Alarm as self-employed bankruptcies hit four-year high
The number of self-employed people declaring bankruptcy has increased to its highest level in four years, new figures show.
In fact, not since the first quarter of 2015 have as many people who freelance or work for themselves entered bankruptcy, show the figures from the Insolvency Service.
Supporters of freelancers blamed a range of factors for some 990 self-employed bankruptcy filings between October and December 2018, including rising tax levies and Brexit uncertainty.
'Too little, too late'
Others, like insolvency body R3, pointed to inflation, saying that the drop in prices that sole-person businesses and consumers at large have started to see represents “too little, too late.”
“There are measures being taken by the government to help people in financial distress,” the body said.
“The breathing space for people in debt is due to be introduced in the next few years, and will give indebted people a two-month period free from creditor action to seek qualified advice as to the best way for them to resolve their situation.”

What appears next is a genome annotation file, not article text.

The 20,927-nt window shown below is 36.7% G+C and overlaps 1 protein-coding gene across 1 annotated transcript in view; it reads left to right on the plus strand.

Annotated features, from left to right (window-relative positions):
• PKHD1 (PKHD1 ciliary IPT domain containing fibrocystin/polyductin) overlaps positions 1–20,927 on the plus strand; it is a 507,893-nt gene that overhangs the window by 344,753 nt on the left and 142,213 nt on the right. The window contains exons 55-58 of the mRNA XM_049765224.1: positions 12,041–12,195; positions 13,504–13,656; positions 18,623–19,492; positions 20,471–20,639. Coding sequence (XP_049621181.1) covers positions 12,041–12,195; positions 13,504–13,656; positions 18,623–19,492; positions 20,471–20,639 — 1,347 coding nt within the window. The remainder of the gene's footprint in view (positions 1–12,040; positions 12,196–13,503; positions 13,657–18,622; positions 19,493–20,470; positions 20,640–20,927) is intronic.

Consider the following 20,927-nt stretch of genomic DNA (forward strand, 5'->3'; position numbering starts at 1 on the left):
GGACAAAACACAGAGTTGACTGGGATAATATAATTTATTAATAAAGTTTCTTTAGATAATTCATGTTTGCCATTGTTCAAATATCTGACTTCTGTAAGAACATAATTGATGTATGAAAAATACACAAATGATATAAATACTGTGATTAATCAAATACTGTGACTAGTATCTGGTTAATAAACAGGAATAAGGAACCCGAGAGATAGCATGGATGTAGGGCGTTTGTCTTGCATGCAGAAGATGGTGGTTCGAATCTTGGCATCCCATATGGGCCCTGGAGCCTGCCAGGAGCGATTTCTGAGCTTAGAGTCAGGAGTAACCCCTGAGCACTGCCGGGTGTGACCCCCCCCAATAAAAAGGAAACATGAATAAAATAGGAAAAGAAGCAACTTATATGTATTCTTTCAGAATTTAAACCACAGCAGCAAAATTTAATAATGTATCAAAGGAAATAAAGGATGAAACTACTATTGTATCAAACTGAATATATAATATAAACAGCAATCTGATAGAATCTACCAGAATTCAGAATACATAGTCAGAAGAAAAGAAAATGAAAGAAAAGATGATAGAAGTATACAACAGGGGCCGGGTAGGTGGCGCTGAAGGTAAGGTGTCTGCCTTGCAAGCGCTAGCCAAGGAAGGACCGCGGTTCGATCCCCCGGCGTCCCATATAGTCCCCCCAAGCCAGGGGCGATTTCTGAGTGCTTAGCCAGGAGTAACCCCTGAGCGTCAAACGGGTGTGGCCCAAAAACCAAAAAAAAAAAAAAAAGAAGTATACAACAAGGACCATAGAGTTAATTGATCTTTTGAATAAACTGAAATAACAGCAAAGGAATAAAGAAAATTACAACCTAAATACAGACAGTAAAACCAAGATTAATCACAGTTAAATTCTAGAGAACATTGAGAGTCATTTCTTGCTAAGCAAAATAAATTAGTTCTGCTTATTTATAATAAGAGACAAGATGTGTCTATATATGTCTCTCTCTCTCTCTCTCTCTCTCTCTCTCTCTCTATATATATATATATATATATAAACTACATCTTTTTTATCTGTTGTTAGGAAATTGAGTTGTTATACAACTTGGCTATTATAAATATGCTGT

But the help comes far too late for 1,000 or so sole traders, whose bankruptcy rate has leapt by 5.5% since the second quarter of 2018, and surged by 17.7% since 2017’s third quarter.
“It’s a great concern to see almost 1,000 self-employed individuals suffered from bankruptcies”, reflected the Federation of Small Businesses (FSB).
“Our latest figures have found that small businesses are having to spend 15% more on the likes of taxes, levies and employment obligations than they were six years ago.”
'Basic support lacking'
To come up with the percentage, FSB’s Mike Cherry explained that the cost of compliance for the typical VAT-registered trader was assessed and pitted against that same criteria's price tag in 2011.
But he also believes that, despite numbering some 4.8million, the UK’s self-employed army is struggling because they are denied “basic support in too many areas.”
Freelance body IPSE has accused the government of the same, saying that although self-employment has ‘done the heavy-lifting for the labour market,’ its practitioners face unwieldy, taxing policies such as Universal Credit and IR35 reform.
30th January 2019